Tuesday, January 18, 2011

What I Dislike About...

Missed opportunities.

There's a distinction that, to my way of thinking, I'd make between a missed opportunity and mere wasted potential (the latter having been discussed briefly in my Aquaman article). Although neglected thus far, the possibility still remains that Aquaman may someday be taken in those selfsame aforementioned directions. However, in the example that follows, perhaps the most difficult task - doing the actual work, and then setting everything into place - had already been accomplished. Regrettably, all of the preparation in this particular instance would never be used to any real advantage. Meanwhile, the subsequent actions of individuals not directly involved would only serve to further derail whatsoever benefit there might have been in actually doing so.

It was a little over a year ago when I first read Brian Reed and Lee Weeks' Captain Marvel: Secret Invasion - collecting as it did the Civil War: Rebirth one-shot, and also the subsequent Captain Marvel mini-series. I loved it. Here was a book that skipped right to the heart of that which should be monumentally important to every single one of us! Through its protagonist - Mar-Vell, hero of the Kree-Skrull War - we're taken along on a journey of mutual self-discovery. It allows us to question the very nature of identity: what it is that makes each of us, deep down, who we really are inside.

Are we the sum of our thoughts, feelings, and emotions... or of some combination thereof? And is our heredity - the sheer random chance of our genetic heritage - in any way connected to our unique state of being, our individual sense of self... or even, as some might suggest, our 'souls?' In this, Reed and Weeks achieved the seemingly impossible: They made Captain Marvel infinitely more fascinating than he'd ever been before. Naturally, I began extolling the praises of Captain Marvel: Secret Invasion to anyone who would listen - even going so far as to mention it in the same breath as Silver Surfer: Parable (which is very high praise indeed)!

But then I (recently) read the core title of the Secret Invasion company-wide cross-over event storyline - the mini-series of the same name by Brian Michael Bendis and Leinel Yu - and I made an unfortunate discovery: The intriguing thought-experiment begun in Captain Marvel: Secret Invasion also ended there. There would never be anymore follow-ups along those same lines - in fact, it was all jettisoned in favor of some Johnny-come-lately poseur character named Noh-Varr (just check out the guy's wiki - he's more of a wannabe Brood than he is a Kree)!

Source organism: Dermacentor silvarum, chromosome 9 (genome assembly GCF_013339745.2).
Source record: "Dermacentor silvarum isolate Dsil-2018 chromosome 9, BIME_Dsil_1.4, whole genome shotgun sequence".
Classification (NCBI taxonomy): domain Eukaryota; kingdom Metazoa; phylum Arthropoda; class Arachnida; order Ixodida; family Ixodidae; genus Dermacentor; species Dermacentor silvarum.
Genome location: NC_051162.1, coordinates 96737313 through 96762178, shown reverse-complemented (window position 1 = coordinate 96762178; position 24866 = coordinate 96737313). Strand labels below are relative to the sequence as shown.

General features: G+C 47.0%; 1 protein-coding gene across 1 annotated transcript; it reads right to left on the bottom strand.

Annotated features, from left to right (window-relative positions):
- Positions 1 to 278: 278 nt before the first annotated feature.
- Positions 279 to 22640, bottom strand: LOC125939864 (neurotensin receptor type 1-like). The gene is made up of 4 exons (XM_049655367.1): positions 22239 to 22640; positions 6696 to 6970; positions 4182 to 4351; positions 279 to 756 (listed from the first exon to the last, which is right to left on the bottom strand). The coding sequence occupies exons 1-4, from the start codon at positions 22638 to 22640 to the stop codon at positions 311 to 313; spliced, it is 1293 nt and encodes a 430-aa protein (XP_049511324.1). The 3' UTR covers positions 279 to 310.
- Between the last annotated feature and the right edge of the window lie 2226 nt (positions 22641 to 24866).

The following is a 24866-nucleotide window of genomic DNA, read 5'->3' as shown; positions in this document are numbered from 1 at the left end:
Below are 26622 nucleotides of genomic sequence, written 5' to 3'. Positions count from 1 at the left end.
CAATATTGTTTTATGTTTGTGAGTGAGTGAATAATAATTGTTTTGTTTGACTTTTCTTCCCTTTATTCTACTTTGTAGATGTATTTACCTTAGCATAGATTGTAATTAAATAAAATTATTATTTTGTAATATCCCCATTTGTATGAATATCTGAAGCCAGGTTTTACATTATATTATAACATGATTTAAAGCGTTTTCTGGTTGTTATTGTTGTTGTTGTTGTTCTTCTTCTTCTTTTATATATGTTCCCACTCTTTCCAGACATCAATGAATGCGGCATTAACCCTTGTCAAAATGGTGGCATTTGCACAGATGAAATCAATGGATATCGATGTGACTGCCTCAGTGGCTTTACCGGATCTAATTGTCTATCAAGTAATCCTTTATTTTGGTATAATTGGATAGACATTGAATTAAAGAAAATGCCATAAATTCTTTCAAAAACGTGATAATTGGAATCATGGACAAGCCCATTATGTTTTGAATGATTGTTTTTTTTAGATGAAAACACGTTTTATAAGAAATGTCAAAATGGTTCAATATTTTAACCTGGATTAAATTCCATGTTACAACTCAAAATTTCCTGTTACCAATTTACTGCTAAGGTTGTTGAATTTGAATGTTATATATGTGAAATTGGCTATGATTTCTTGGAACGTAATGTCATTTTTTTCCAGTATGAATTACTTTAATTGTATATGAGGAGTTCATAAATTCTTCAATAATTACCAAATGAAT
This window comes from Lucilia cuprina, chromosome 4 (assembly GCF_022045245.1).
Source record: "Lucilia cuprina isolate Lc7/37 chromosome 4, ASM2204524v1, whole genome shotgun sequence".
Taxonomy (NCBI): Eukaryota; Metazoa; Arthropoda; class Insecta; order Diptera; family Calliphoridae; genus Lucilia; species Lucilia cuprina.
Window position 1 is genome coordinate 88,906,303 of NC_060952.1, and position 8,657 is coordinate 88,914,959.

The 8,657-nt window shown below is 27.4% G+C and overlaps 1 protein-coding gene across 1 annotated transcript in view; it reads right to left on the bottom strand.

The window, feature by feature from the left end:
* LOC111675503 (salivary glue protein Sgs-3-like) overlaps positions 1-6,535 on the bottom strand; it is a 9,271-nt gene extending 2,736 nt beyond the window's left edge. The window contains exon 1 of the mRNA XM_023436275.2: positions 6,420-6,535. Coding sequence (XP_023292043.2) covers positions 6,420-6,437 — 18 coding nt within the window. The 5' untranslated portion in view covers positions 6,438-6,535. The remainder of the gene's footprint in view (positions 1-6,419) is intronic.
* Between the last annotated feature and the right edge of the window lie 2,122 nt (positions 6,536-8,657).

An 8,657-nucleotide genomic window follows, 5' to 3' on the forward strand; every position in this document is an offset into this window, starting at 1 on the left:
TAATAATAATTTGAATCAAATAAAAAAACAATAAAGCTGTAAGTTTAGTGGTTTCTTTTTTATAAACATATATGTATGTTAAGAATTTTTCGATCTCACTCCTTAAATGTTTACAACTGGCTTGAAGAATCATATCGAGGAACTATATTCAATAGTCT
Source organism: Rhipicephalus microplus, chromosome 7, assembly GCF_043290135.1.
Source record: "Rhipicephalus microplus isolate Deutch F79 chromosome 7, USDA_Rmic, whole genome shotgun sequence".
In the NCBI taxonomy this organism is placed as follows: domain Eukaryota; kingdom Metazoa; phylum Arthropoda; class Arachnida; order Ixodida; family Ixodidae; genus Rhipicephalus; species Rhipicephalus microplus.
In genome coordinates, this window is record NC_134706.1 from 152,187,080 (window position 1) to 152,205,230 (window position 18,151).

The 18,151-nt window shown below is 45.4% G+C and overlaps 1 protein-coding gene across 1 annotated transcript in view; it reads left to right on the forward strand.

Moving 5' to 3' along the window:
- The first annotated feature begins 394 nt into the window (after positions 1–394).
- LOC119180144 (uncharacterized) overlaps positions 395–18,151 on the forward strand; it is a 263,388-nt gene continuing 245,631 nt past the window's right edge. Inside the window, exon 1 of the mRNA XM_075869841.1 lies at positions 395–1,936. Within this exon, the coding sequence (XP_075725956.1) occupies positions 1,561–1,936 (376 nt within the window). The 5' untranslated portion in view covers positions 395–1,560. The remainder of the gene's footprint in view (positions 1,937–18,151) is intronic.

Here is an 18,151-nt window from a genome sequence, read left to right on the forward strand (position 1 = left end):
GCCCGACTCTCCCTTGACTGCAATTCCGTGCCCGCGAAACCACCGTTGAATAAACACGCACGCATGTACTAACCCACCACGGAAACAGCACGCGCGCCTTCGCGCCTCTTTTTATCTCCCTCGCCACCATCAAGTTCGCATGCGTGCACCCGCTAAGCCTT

And, perhaps most disheartening of all: It turns out that, through it all, Dan Abnett and Andy Lanning have been wanting to use the Captain Marvel character themselves! So basically this whole endeavor (or fiasco, as I prefer) was just a clever way for Marvel's veritable unofficial creative director to officially say 'no' to two of the best writers at the entire company. *sighs*

Monday, January 17, 2011

What I Like About...

Brightest Day Volume One.

The basic premise of Brightest Day couldn't be simpler: Twelve dead super-folks, consisting of a mix of both heroes and villains, are brought back from the great beyond by the Entity - avatar of the light of life itself, from which the White Lantern battery draws its power - to go on to serve some initially-unknown (presumably higher) purpose.

But why were these specific individuals chosen? Why were other, seemingly equally-deserving deceased superheroes not also returned to the land of the living - and why were there ever even any villains in the mix to begin with?

All of these issues and more are wrestled with by those who were resurrected to play some important role in the titular 'Brightest Day' that is still yet to come. And at the end of this first collection, these answers are indeed revealed... albeit in a typically-cryptic fashion.

Although the following example is also vague, I will not intentionally spoil which of the twelve characters received this particular revelation. Still...

[mild SPOILERS!]
(Paraphrased) "You have already done all that was required of you. Good job! Enjoy being alive again."
[/mild SPOILERS!]

Sure it's just a small thing... but man, is it ever cool!

Saturday, January 15, 2011

Dinky Reviews!

The Last Exorcism (2010).

What a profoundly stupid little movie.

I could've written a perfect ending for this film. And to make matters worse... they totally set it up for it! In fact, I'm almost completely certain that many others could, have and/or will reach the same conclusions that I have.

Therefore, I propose the following experiment: For those who haven't yet seen this movie, please go into it with the thought that there's going to be some huge twist ending... and then try to figure out what it's going to be beforehand.

Now, having done so: Do you see what I mean? I'm sure I'm not the only one who sees it... am I?

Addendum: Whenever this film debuts on the pay movie channels (i.e. I don't have to buy it specifically - I'll just run a tape instead), I'm going to try to make a point of actually sitting down and typing up what I myself believe - and those who agree with my personal assessment regarding the same will likely concur - would've been a much better (and, in a perfect world, a proper/the "real") ending!

And here I was, all ready to log on and declare this to be my favorite exorcism film of all time... *sighs for what might have been*

Tuesday, January 11, 2011

Dinky Reviews!

My sealed "brick" of DC 75th HeroClix.